Checking in with Metro Detroit auto plants 3 weeks after reopening

Auto industry continues working with COVID-19 restrictions

Checking in with Metro Detroit auto plants 3 weeks after reopening
Checking in with Metro Detroit auto plants 3 weeks after reopening

WARREN, Mich. – Three weeks ago, the Big Three automakers in Metro Detroit -- Ford, General Motors and Fiat Chrysler -- reopened their parts and assembly plants.

Local 4 checked in to see how operations are running amid coronavirus (COVID-19) restrictions. Auto workers are trying to tread carefully and avoid spreading COVID-19.

The Warren Truck Plant continues working two shifts per day, and the new protocols have caused many changes. While everyone is trying to get their feet under them, the industry as a whole appears to be ready for a comeback.

READ: Here’s everything that has reopened across entire state of Michigan as of today

The Warren Truck Plant will soon close for four months as the company gets ready to build the new Jeep Grand Wagoneer. The workforce is holding up OK under the new rules, but there is some of that end-of-the-school-year feel at play, too.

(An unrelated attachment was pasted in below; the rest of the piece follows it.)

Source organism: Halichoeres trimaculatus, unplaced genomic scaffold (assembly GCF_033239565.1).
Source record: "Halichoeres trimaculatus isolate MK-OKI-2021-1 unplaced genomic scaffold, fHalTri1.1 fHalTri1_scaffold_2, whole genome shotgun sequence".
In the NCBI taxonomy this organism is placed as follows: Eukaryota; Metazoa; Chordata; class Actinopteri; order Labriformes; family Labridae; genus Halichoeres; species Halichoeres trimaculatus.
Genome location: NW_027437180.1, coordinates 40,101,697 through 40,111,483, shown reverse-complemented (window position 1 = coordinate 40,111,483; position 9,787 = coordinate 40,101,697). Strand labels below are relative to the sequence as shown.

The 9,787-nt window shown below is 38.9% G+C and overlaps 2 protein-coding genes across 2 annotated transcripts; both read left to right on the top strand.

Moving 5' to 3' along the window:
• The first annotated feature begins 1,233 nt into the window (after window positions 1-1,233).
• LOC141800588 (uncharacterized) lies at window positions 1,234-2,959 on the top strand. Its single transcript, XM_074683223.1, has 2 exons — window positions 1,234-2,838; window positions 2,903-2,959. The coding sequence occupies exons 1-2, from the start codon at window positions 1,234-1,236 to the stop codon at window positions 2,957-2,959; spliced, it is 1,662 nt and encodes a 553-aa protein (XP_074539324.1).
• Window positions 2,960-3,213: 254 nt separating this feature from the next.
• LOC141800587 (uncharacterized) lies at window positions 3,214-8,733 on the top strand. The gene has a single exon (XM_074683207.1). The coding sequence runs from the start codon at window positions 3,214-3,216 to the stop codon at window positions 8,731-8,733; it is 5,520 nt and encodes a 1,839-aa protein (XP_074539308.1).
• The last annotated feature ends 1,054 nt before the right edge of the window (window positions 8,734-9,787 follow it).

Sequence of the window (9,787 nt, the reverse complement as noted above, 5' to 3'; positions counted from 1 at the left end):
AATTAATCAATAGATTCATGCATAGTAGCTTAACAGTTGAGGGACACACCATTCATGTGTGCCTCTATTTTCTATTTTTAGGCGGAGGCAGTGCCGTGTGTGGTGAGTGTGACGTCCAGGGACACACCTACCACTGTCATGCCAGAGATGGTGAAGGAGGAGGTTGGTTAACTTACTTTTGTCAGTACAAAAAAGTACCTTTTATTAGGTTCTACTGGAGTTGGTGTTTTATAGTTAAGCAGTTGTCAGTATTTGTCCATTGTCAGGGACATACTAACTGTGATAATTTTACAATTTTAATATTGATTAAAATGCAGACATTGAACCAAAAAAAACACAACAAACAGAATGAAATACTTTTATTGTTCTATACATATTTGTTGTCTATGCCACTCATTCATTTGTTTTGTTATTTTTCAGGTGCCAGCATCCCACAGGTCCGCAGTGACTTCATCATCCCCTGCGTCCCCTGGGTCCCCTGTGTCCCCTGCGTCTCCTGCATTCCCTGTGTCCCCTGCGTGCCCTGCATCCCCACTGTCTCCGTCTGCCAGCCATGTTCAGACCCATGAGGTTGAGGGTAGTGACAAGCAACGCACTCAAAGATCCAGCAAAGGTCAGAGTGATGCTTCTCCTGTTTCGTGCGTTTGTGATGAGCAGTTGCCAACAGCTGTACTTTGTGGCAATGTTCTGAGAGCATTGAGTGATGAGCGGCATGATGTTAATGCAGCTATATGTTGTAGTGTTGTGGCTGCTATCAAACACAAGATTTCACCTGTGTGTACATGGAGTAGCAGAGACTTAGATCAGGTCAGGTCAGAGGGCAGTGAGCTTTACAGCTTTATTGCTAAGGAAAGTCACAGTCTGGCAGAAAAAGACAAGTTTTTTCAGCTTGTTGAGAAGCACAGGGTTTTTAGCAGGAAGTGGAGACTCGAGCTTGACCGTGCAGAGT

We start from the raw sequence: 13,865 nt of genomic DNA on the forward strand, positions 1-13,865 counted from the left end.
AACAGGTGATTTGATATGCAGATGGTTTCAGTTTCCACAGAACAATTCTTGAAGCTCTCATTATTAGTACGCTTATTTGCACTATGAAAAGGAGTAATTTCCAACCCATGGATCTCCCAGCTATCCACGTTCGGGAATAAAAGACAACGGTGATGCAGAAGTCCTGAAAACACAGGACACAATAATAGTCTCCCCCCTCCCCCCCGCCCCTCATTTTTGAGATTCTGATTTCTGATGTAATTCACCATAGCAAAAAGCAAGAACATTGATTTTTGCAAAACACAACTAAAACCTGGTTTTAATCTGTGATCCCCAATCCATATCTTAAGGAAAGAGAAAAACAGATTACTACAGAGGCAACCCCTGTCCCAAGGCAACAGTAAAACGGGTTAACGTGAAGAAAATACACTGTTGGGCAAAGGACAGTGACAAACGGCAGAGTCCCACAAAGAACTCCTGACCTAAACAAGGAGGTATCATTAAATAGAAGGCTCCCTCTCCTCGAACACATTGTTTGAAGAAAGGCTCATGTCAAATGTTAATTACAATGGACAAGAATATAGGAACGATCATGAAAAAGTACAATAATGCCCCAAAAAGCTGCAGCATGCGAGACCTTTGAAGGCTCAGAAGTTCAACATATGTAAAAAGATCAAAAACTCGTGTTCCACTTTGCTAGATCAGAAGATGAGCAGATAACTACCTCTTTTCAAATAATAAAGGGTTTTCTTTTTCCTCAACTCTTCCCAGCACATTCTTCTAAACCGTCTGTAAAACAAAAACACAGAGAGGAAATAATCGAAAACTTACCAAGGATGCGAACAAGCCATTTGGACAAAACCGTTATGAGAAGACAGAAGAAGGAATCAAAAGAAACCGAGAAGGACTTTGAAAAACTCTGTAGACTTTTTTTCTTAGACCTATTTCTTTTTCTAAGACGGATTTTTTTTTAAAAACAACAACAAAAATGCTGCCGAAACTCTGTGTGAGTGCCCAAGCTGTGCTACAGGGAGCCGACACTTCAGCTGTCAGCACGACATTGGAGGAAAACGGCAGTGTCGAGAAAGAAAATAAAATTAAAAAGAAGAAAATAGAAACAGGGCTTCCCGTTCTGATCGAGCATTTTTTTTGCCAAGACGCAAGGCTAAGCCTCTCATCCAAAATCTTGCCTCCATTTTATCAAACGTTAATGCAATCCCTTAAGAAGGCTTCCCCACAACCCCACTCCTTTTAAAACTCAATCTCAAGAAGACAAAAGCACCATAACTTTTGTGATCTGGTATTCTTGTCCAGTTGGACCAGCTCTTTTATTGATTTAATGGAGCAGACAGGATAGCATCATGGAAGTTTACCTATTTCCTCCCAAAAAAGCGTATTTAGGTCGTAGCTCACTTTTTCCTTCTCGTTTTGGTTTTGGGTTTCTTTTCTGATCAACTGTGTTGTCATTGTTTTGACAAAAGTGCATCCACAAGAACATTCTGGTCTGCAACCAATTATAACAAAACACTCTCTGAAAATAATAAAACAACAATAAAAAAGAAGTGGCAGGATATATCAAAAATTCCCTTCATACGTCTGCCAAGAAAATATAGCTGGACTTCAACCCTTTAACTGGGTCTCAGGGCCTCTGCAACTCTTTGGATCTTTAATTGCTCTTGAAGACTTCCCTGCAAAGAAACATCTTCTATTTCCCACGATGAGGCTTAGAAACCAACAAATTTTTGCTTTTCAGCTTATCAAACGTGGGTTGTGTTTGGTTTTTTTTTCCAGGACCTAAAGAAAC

“I mean, it’s going already, but everyone is ready to go,” Jasmine Brown said. "A lot of people feel like they shouldn’t be here. They came too soon. But they’ve got to wear a mask.

Camilla Malone just got back to work because child care issues forced her to delay her return. She said her day was quite comfortable.

“I mean, I do,” Malone said. “Where I work it’s pretty open. I work next to somebody, but it’s not so closed in, so I work on the door line.”

UPDATE -- June 8, 2020: Michigan coronavirus cases up to 58,999; Death toll now at 5,673

As for the industry itself, Autotrader analyst Michelle Krebs said the rebound is exceeding her expectations. She said there is concern the supply chain is still fragile, but there are contingency plans in place.

Meanwhile, for car and truck buyers, the shutdown caused inventory shortages, so dealers are doing what they can to deal with that issues.

Krebs believes the inventory shortages will likely last until the end of the year.

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